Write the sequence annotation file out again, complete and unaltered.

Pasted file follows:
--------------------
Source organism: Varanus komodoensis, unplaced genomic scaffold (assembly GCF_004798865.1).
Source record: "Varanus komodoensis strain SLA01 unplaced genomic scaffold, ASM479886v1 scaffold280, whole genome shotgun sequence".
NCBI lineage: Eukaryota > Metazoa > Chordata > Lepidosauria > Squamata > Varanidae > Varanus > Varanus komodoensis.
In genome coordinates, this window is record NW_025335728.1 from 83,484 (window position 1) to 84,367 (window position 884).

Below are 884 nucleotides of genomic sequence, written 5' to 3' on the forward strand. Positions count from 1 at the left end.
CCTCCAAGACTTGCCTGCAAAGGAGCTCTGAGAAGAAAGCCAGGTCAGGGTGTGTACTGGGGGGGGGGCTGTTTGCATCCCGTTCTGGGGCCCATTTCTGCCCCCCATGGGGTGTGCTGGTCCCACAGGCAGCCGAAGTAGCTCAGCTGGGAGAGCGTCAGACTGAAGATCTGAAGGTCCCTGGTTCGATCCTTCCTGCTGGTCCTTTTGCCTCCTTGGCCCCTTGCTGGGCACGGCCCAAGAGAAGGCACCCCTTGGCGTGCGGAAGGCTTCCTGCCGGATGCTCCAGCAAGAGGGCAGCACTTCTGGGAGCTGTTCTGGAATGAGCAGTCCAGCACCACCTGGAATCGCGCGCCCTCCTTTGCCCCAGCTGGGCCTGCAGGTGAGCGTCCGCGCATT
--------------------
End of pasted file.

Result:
Source organism: Varanus komodoensis, unplaced genomic scaffold (assembly GCF_004798865.1).
Source record: "Varanus komodoensis strain SLA01 unplaced genomic scaffold, ASM479886v1 scaffold280, whole genome shotgun sequence".
NCBI lineage: Eukaryota > Metazoa > Chordata > Lepidosauria > Squamata > Varanidae > Varanus > Varanus komodoensis.
In genome coordinates, this window is record NW_025335728.1 from 83,484 (window position 1) to 84,367 (window position 884).

Below are 884 nucleotides of genomic sequence, written 5' to 3' on the forward strand. Positions count from 1 at the left end.
CCTCCAAGACTTGCCTGCAAAGGAGCTCTGAGAAGAAAGCCAGGTCAGGGTGTGTACTGGGGGGGGGGCTGTTTGCATCCCGTTCTGGGGCCCATTTCTGCCCCCCATGGGGTGTGCTGGTCCCACAGGCAGCCGAAGTAGCTCAGCTGGGAGAGCGTCAGACTGAAGATCTGAAGGTCCCTGGTTCGATCCTTCCTGCTGGTCCTTTTGCCTCCTTGGCCCCTTGCTGGGCACGGCCCAAGAGAAGGCACCCCTTGGCGTGCGGAAGGCTTCCTGCCGGATGCTCCAGCAAGAGGGCAGCACTTCTGGGAGCTGTTCTGGAATGAGCAGTCCAGCACCACCTGGAATCGCGCGCCCTCCTTTGCCCCAGCTGGGCCTGCAGGTGAGCGTCCGCGCATT